Dancing with the Dark. A view. A feeling. A focus.
1. First, there is an expansion. Two, actually. One in the chest, and the other a step outside of the body with a panoramic view.
2. Second, a vibration, a ringing throughout the body that is felt but neither heard nor seen.
3. Third, a contraction, a narrowing focus that eventually leads to darkness.
What I’m describing is my experience of having an “aura” before a seizure. There was a time when I’d dwell on that last part: darkness. But these days, I’ve chosen to get creative and nurture this part of the experience. Because what I’ve found is that this lifelong journey of auras has made me appreciate how deeply connected I am to my intuition, my body, and the energy around me.
I believe that we, as a collective consciousness, have the ability to heal one another. Maybe this has become “buzz” conversation for most, but for me, I’ve personally experienced how connecting to positive energy in the face of fear determines the rate at which healing can occur.
As a kid growing up with a seizure disorder, it was automatic to assume that no “single moment” was under my control. That at any moment my body would decide if it was going to have a healthy or an unhealthy day. I became really good at living my life as a tightrope walker. This is the nature of epilepsy.
This was especially true during the early years, when the only way to manage the number of seizures I had was to audition a variety of medications and dosages. After many years of adjusting to meds and seizures, I fell into a trap of feeling, and then accepting, that my life would never blossom beyond a certain point, that my fate was determined by my condition, and that medication was representative of being healthy.
I danced throughout these “guinea pig” years, but I never realized how much of an impact dance, movement and performing had on my health. Did it make me more conscious of my body? Yes. Did I discover confidence and a venue where I could access creativity? In a big way. Did it allow me the time to rejuvenate my spirit and find my own way to express movement? Absolutely. Did it distract me from my ongoing position as a tightrope walker? Yep. One word to describe what dance has given me—freedom.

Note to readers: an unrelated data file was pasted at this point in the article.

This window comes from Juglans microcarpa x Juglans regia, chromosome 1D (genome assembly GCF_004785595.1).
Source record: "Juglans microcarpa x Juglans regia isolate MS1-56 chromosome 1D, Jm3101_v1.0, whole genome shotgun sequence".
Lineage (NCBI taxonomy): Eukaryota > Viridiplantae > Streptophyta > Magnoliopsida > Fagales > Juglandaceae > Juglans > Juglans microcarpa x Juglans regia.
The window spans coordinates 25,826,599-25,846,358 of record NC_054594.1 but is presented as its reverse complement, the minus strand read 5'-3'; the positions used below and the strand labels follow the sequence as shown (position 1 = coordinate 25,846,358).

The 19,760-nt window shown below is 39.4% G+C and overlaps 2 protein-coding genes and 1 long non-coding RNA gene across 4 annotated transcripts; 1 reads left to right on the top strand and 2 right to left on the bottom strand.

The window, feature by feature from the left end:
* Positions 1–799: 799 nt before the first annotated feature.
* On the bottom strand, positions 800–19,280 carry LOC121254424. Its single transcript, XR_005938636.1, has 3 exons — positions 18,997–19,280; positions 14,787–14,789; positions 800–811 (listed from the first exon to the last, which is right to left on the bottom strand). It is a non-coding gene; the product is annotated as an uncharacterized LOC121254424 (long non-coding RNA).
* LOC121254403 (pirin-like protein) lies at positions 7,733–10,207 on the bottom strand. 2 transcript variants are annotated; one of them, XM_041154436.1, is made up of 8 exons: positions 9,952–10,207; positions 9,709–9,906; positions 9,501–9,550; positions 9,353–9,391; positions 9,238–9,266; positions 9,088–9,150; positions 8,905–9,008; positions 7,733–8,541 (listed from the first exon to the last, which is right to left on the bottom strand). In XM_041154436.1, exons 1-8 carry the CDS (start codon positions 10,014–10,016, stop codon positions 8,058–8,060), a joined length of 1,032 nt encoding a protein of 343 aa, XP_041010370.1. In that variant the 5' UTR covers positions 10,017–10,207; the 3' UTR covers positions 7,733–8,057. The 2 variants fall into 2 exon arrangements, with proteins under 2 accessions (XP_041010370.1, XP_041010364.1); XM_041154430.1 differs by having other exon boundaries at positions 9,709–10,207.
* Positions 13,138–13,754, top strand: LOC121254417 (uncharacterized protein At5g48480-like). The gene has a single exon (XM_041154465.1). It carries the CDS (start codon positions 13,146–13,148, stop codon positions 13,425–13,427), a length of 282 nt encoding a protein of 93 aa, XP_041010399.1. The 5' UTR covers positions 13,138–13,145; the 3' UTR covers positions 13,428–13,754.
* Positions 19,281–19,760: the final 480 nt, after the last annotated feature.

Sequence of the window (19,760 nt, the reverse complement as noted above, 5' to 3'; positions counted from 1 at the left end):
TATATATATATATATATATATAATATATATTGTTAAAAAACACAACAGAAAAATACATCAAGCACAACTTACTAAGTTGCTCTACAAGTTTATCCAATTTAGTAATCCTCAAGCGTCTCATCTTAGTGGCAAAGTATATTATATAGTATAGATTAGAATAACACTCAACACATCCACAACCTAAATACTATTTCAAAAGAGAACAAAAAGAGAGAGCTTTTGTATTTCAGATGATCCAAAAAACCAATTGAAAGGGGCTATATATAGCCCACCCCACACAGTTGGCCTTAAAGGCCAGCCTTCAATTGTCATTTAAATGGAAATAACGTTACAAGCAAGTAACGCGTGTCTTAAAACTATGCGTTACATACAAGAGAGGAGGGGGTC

The Secret to Living Well
So does the secret to living well lie in singing “Zippity Doo-Da” while waving a wildly enthusiastic pair of jazz hands? Not completely.
Here’s how my condition began to change and how I considered relying less on superficial ways to heal and change. Keep in mind that my seizures were triggered by several things:
- stress and anxiety
- lack of meds
- lack of sleep.
My seizures became much less frequent once I changed my eating habits and exercised more. I know… shocking, right? But this is just the first layer of change that I came across and not nearly the most interesting.
Second layer—I chose to step away from as many comfort zones as possible.
This covered everything from:
- traveling abroad on a shoestring budget to
- learning various movement methods that actually challenged the part of my brain that is affected.
So basically, I allow myself the opportunity (because it is an opportunity) to be vulnerable and raw, to learn along the way, and to be anything but controlled. There’s that word, again… control. That word and feeling being the one thing I longed for my whole life, and here I am trying like hell to break up with it.
Okay, so take a look at the second layer of my cake…
… stepping away from my comfort zone and changing my relationship to control.
- Move towards the unknown
- Embrace that which is uncontrollable
- Choose to react less, and observe more
- Be in the moment
Going to this place, there is a big, fat element of risk involved for a person with a seizure disorder. The risks extend anywhere from embarrassment from the seizure surfacing to feeling a deep sense of defeat, or even (in some cases) to losing one’s life. But within that choice of taking the risks comes the acceptance of what is, or what could be.
Therein lies an amazing amount of healing and growth.
Now, I’m not suggesting that we put our health in the hands of dangerous situations just so that we can be present. What I am suggesting, and what I have experienced, is that instead of allowing waves of anger, panic, and fear to dictate an outcome, we should try observing our bodies, who and what surrounds us and how we respond to these times of pain, panic, and fear.